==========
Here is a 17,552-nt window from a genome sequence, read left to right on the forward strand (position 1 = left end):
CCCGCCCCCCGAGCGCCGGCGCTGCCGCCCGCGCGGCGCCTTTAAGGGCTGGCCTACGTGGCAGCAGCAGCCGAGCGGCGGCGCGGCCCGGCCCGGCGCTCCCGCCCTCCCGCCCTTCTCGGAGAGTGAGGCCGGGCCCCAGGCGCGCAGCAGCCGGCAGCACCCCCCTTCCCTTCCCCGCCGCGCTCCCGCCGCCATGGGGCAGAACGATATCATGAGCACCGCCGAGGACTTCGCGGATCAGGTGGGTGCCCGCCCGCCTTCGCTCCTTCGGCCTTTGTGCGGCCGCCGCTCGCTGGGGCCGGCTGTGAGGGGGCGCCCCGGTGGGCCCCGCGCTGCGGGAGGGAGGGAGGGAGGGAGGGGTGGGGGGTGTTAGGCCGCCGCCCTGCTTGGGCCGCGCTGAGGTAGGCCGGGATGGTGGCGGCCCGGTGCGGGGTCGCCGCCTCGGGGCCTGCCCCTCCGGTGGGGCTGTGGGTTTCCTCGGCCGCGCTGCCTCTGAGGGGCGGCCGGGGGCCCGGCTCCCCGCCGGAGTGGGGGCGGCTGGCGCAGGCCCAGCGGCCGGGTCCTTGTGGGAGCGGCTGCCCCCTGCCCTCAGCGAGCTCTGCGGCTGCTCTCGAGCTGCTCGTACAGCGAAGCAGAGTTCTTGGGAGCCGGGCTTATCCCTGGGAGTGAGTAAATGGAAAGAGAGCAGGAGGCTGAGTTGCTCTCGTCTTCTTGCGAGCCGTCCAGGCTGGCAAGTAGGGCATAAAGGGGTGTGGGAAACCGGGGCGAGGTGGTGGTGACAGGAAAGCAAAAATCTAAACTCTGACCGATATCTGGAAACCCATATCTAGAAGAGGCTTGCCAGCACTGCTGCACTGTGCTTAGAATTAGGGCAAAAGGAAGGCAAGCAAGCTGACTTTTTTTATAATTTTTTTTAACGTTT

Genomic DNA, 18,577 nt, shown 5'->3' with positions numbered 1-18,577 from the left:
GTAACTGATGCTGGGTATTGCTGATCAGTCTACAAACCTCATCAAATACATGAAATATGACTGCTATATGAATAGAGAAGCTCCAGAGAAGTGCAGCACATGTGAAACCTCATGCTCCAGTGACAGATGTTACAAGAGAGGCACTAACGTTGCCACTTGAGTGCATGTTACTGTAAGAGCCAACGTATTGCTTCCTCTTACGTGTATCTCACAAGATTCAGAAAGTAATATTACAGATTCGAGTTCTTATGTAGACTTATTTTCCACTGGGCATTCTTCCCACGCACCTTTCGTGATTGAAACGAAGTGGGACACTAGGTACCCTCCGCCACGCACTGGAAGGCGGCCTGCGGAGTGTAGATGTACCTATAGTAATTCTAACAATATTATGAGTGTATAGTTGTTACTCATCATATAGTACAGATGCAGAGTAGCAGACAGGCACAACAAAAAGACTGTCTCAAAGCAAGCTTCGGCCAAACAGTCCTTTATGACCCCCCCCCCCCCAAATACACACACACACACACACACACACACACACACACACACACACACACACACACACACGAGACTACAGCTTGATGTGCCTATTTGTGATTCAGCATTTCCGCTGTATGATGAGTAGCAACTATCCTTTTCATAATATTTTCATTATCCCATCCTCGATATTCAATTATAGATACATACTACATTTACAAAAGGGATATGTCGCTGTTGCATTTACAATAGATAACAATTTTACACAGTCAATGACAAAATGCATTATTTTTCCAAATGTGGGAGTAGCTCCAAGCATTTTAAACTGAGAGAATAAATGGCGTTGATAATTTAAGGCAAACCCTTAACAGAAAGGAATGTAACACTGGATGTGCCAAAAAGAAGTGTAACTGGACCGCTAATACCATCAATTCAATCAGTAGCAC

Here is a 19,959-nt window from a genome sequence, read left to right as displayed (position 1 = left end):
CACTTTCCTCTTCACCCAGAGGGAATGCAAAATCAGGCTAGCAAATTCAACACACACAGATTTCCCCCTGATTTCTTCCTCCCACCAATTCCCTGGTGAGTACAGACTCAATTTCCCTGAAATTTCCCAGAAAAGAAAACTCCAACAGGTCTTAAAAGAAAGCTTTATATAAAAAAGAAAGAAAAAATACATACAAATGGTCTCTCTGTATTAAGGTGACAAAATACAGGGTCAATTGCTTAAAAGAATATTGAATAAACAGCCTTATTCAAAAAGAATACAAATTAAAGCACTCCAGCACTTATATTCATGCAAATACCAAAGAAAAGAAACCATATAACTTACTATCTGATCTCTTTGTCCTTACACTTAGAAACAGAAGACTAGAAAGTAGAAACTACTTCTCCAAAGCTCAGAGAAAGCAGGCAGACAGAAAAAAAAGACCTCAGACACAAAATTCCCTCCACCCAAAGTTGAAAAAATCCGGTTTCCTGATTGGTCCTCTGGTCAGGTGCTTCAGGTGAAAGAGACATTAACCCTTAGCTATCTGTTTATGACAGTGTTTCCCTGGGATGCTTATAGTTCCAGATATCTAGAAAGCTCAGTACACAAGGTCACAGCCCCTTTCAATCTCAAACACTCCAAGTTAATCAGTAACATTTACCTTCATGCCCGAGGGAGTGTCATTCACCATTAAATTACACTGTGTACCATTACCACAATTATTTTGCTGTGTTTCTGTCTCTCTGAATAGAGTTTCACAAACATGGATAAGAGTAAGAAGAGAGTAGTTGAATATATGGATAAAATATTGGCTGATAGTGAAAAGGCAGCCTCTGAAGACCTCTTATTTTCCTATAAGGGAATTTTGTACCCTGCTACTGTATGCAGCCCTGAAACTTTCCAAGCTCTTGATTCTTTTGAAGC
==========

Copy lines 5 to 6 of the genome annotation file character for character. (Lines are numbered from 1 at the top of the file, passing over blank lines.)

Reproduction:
Here is a 19,959-nt window from a genome sequence, read left to right as displayed (position 1 = left end):
CACTTTCCTCTTCACCCAGAGGGAATGCAAAATCAGGCTAGCAAATTCAACACACACAGATTTCCCCCTGATTTCTTCCTCCCACCAATTCCCTGGTGAGTACAGACTCAATTTCCCTGAAATTTCCCAGAAAAGAAAACTCCAACAGGTCTTAAAAGAAAGCTTTATATAAAAAAGAAAGAAAAAATACATACAAATGGTCTCTCTGTATTAAGGTGACAAAATACAGGGTCAATTGCTTAAAAGAATATTGAATAAACAGCCTTATTCAAAAAGAATACAAATTAAAGCACTCCAGCACTTATATTCATGCAAATACCAAAGAAAAGAAACCATATAACTTACTATCTGATCTCTTTGTCCTTACACTTAGAAACAGAAGACTAGAAAGTAGAAACTACTTCTCCAAAGCTCAGAGAAAGCAGGCAGACAGAAAAAAAAGACCTCAGACACAAAATTCCCTCCACCCAAAGTTGAAAAAATCCGGTTTCCTGATTGGTCCTCTGGTCAGGTGCTTCAGGTGAAAGAGACATTAACCCTTAGCTATCTGTTTATGACAGTGTTTCCCTGGGATGCTTATAGTTCCAGATATCTAGAAAGCTCAGTACACAAGGTCACAGCCCCTTTCAATCTCAAACACTCCAAGTTAATCAGTAACATTTACCTTCATGCCCGAGGGAGTGTCATTCACCATTAAATTACACTGTGTACCATTACCACAATTATTTTGCTGTGTTTCTGTCTCTCTGAATAGAGTTTCACAAACATGGATAAGAGTAAGAAGAGAGTAGTTGAATATATGGATAAAATATTGGCTGATAGTGAAAAGGCAGCCTCTGAAGACCTCTTATTTTCCTATAAGGGAATTTTGTACCCTGCTACTGTATGCAGCCCTGAAACTTTCCAAGCTCTTGATTCTTTTGAAGC